Furthermore, this proof-of-stake approach allows Cardano’s blockchain to reduce the number of necessary nodes in a network. This is done through appointing ”leaders” that are responsible both for verifying and validating transactions from groups of nodes.
Specifically, the aim to boost Cardano’s interoperability means facilitating the portability of the cryptocurrency. This looks to eventually create a way to conduct cross-chain transfers between chains through the use of side chains.
This means that transactions will be completed and performed off-chain by two parties. The reasoning behind this is also quite plain. The current cryptocurrency ecosystem is somewhat fragmented.
There is no one clear ”token to rule them all.” Although Bitcoin is the premier cryptocurrency, Ethereum, Ripple, Litecoin and so on are all also prevalent. Moreover, these different entities face some trouble in communicating with each other, which complicates trading and information transfer.
Nonetheless, this is not a new or unique problem. Traditional banks face a similar problem, with differing systems – for example in using ACH or SWIFT – that impede interoperability.
If Cardano is indeed able to solve this, it would – therefore – present a major breakthrough. Although no such concrete solution has been delivered as of yet, it is nevertheless encouraging to see that interoperability is one of the main pillars of Cardano.
Cardano is also looking to develop a ”self-sustaining economic model” for its cryptocurrency. Primarily, this will be accomplished by providing incentives to stakeholders and miners.
Moreover, through the use of peer-review and ”high assurance code” Cardano is attempting to ensure the project’s quality. This is intended to prevent bad governance over projects, as well as eliminate the need for splits or hard forks.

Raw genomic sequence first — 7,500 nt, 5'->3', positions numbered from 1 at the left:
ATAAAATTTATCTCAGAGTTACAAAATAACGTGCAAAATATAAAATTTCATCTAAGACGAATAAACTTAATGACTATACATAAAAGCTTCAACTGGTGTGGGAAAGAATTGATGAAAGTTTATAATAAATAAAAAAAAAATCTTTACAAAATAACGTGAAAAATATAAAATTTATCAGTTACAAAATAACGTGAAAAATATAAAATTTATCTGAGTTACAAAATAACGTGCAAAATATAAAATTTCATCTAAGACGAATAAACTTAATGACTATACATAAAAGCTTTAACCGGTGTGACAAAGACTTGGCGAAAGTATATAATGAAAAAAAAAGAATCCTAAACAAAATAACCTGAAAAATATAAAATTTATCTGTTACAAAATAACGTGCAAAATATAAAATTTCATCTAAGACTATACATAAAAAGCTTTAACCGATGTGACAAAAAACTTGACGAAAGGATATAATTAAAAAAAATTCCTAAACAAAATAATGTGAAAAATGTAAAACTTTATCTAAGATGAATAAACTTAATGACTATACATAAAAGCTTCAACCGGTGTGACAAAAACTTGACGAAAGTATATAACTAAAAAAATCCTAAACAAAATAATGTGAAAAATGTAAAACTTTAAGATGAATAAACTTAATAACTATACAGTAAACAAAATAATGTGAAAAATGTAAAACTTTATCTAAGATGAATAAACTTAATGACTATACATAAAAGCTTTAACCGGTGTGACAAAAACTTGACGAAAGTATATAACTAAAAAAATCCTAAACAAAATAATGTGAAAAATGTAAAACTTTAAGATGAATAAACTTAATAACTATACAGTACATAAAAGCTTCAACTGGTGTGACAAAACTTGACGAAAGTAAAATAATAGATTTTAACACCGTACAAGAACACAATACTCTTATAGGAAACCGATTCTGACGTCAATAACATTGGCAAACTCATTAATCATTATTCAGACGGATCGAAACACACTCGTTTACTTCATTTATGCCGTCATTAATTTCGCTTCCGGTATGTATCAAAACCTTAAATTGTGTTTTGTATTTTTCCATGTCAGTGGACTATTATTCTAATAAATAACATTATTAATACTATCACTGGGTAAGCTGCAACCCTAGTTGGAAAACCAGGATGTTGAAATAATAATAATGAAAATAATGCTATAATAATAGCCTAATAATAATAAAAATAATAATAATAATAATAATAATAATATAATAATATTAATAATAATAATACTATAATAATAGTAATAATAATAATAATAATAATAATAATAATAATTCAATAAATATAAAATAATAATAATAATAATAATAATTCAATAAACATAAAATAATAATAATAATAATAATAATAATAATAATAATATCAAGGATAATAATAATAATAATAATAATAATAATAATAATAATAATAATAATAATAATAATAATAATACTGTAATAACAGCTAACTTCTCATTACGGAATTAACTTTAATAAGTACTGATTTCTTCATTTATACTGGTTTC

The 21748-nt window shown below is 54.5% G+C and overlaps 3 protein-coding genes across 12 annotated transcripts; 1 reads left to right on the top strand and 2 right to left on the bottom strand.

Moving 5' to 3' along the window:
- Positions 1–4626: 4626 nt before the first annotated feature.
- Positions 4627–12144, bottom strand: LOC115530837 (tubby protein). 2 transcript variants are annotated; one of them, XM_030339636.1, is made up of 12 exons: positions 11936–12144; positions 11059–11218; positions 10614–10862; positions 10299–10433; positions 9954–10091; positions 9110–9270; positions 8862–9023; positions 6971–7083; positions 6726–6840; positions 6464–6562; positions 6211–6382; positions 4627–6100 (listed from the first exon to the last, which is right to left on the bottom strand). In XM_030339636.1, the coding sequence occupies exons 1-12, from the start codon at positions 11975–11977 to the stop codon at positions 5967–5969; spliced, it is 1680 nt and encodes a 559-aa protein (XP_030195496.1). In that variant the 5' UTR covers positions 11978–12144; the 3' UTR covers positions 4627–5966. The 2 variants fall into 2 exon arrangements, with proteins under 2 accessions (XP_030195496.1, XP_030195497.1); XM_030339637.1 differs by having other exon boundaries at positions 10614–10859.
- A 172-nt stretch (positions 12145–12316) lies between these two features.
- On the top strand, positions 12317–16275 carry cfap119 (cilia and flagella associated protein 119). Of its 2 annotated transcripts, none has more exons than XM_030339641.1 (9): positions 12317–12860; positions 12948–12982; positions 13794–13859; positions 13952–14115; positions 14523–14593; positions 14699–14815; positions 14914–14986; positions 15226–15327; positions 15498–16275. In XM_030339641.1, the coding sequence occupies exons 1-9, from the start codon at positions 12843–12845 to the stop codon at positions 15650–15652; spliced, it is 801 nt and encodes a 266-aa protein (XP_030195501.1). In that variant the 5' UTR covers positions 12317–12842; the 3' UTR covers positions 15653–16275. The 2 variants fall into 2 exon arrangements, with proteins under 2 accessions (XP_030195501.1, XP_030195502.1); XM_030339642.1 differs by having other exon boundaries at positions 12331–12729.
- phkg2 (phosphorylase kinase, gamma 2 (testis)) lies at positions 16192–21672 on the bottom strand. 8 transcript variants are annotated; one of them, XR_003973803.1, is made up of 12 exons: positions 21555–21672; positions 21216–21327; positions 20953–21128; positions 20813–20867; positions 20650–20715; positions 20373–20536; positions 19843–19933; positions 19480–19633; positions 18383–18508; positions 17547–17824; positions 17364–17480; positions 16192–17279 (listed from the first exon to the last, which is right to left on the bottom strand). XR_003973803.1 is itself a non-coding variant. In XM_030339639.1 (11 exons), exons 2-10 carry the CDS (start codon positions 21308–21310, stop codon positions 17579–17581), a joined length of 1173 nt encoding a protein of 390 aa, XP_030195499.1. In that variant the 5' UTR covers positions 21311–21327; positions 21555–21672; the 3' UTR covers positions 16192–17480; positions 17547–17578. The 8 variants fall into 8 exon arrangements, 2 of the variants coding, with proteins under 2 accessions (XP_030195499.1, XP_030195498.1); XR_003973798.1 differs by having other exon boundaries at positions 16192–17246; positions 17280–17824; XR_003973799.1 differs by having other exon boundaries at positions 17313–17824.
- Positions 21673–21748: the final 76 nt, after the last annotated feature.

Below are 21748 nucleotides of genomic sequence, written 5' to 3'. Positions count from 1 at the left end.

In the absolutely most simple of terms, Cardano can be regarded as taking the best from both Bitcoin and Ethereum. Cardano is intended to combine the transactional ease of Bitcoin with Ethereum’s smart contract system and support for decentralized applications (dApps).
However, Cardano is taking this to the next level – as it employs ”third-generation” blockchain technology, improving many of the aforementioned fundamentals.
Cardano is a layered system
There is a veritable plethora of different technical specifications for Cardano that one can delve into. One of the most important ones, however, is the fact that Cardano is a so-called ”layered system.”
This means that Cardano has a separate layer which runs smart contracts, as well as one layer which runs ADA exchanges. ADA is a part of Cardano’s so-called settlement layer – however this is something that Cardano eventually intends to supersede.
Rather than a mere settlement layer, Cardano is planning to establish a more extensive control layer. This will allow for a ”trusted computation framework” that supports more advanced and sophisticated systems – e.g. gaming systems or betting.
If Cardano is indeed able to expand its blockchain beyond merely the ADA cryptocurrency, and create a control layer, this will create abundant new opportunities. More specifically, developers will be able to create new services that have hitherto been unheard of in the cryptocurrency and blockchain sector.